Top surrogates for Donald Trump on the Sunday talk show circuit called him a “genius” with business prowess in the wake of a New York Times story that revealed the Republican presidential nominee could have legally avoided paying income taxes for up to 18 years after declaring a nearly $916 million loss in 1995.
“He did nothing wrong,” said former New York City Mayor Rudy Giuliani on CNN’s “State of the Union.” “The headline should have been ‘Donald Trump takes advantage of provisions in the legal tax code.’ ”
Giuliani, a former federal prosecutor, commended the candidate’s use of tax-code loopholes, saying it makes Trump qualified to reform the system for others as president.
“It shows you what a genius he is, how smart he is, how intelligent he is, how strategic he is,” Giuliani said on ABC’s “This Week.” “I want that working for me.”
New Jersey Gov. Chris Christie expressed a similar sentiment on “Fox News Sunday.”
“The genius of Donald Trump has been to make sure that he follows the law, which is exactly what he’s done, and politically he has said that he’s going to change these laws,” Christie said.
The New York Times published an analysis late Saturday of Trump’s never-before-disclosed 1995 income tax return, filed after several failed business ventures that included the mismanagement of three casinos in Atlantic City. The documents showed he declared $915.7 million in losses, and tax experts told the Times that Trump could have canceled out “an equivalent amount of taxable income over an 18-year period” at more than $50 million per year.
Neither Giuliani nor Christie explicitly denied that the real estate mogul avoided paying income taxes during that period.
A statement issued by the Trump campaign late Saturday also did not refute the premise of the Times story, but said the nominee and his business empire were subjected to other types of taxes.
“Mr. Trump has paid hundreds of millions of dollars in property taxes, sales and excise taxes, real estate taxes, city taxes, state taxes, employee taxes and federal taxes, along with very substantial charitable contributions,” the campaign said.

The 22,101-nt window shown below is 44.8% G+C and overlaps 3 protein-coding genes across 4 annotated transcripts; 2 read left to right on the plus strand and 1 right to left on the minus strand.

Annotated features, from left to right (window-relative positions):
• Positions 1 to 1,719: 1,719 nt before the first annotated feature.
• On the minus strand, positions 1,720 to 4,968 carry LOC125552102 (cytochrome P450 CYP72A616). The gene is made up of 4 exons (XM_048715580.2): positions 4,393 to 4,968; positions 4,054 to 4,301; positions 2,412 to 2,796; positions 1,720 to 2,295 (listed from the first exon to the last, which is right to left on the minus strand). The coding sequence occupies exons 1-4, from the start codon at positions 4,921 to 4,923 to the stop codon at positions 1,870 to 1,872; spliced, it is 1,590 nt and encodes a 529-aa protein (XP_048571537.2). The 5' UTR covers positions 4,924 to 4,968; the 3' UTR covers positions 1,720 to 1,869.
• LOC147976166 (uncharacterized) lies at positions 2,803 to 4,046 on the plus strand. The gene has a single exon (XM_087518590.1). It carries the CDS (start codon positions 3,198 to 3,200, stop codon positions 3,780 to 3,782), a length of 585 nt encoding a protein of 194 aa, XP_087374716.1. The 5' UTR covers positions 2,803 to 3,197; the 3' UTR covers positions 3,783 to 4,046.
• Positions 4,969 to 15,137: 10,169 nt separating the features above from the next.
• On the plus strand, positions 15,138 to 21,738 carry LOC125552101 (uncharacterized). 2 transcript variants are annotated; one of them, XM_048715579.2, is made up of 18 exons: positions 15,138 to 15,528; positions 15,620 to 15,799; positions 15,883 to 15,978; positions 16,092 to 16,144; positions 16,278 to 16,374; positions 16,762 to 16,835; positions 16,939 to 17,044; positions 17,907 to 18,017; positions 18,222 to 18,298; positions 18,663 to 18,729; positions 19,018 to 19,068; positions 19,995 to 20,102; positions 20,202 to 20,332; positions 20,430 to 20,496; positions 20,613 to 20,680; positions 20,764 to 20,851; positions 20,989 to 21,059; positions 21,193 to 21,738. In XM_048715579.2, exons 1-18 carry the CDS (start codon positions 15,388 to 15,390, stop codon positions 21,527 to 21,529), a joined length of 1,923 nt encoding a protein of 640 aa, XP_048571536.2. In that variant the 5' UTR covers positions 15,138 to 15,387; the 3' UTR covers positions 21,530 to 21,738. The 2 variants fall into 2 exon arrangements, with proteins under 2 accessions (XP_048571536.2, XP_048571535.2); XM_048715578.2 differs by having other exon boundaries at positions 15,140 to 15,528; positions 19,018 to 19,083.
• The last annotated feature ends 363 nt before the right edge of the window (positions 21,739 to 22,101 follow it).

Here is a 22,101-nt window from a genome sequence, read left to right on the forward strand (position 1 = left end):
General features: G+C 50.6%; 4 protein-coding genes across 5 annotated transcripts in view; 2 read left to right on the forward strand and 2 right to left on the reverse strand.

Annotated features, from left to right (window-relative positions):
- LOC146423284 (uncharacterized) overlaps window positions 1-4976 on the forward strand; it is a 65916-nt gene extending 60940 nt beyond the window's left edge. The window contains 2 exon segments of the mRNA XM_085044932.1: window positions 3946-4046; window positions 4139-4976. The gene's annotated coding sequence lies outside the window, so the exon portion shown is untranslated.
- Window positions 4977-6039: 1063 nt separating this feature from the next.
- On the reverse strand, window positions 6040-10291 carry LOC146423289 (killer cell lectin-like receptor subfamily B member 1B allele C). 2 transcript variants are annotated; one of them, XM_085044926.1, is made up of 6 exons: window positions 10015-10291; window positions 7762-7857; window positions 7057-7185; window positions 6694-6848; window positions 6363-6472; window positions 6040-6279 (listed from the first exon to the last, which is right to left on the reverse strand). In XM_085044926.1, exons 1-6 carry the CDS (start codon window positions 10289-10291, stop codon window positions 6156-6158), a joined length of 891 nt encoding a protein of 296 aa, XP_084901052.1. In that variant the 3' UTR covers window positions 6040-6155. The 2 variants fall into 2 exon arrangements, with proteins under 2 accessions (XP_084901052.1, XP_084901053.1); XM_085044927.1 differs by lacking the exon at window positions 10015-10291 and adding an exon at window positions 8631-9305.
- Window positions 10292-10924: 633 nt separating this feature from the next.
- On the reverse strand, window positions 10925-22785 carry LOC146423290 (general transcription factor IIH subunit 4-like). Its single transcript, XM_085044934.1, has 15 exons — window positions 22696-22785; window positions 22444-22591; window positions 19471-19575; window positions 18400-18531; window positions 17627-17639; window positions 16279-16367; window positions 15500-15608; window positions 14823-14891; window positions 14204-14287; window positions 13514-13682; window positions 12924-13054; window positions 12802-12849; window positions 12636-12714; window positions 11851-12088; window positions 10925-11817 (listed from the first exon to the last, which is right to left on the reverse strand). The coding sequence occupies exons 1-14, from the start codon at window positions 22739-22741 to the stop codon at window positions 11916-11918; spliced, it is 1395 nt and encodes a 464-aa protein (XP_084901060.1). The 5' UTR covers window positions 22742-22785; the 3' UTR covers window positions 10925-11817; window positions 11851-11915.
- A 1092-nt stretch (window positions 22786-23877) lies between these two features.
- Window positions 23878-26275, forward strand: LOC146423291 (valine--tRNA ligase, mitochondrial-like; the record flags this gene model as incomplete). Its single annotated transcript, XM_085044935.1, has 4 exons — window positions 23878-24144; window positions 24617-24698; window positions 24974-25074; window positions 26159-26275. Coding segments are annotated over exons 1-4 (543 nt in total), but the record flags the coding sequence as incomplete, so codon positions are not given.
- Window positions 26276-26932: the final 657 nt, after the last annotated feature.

Trump’s refusal to release his tax returns is a departure from the modern tradition of presidential nominees releasing their taxes. His running mate, Indiana Gov. Mike Pence, and the Democratic ticket, former Secretary of State Hillary Clinton and Sen. Tim Kaine of Virginia, have released their documents.
A tweet from Trump’s Twitter account on Sunday morning said: “I know our complex tax laws better than anyone who has ever run for president and am the only one who can fix them,” before labeling the Times as “failing.”
Clinton campaign manager Robby Mook released a statement Saturday saying the“bombshell report reveals the colossal nature of Donald Trump’s past business failures and just how long he may have avoided paying any federal income taxes whatsoever.”
Sunday afternoon, the Clinton campaign posted on its website a feature called “Trump’s ‘Smart’ Tax Calculator.” It asked users to input their annual income, then told them they would pay “$0.00” in income taxes if they “paid the same as Donald Trump.”
Sen. Bernie Sanders (I-Vt.), whose focus is income inequity and who endorsed Clinton after losing the Democratic primary to her, mocked Trump on CNN’s “State of the Union.”
“Trump goes around and says, ‘Hey, I’m worth billions, I’m a successful businessman, but I don’t pay any taxes. But you, you make 15 bucks an hour, you pay the taxes, not me.’ ”
The Times reported that Jack Mitnick, a lawyer and certified public accountant who was listed as a preparer on Trump’s tax return, said the documents appear to be an authentic copy.
Sanders also sought to defend Clinton over remarks leaked Friday night of a February closed-door fundraiser during which she called his backers “children of the Great Recession, and they are living in their parents’ basement.”
Trump, who has often pointed out parallels between his populist campaign and Sanders’, tweeted over the weekend that Clinton was “nasty,” but Sanders said that he took the comments differently.
“What she was saying there is absolutely correct,” the senator said. “You’ve got millions of young people, many of whom took out loans in order to go to college, hoping to go out and get decent-paying, good jobs. And . . . they’re unable to do that.”
On NBC’s “Meet the Press,” Mook encouraged people to listen to the whole audio clip.
“She was talking about young people that she’d met who were frustrated that they graduated from college and went into an economy where they couldn’t find the job they wanted,” he said.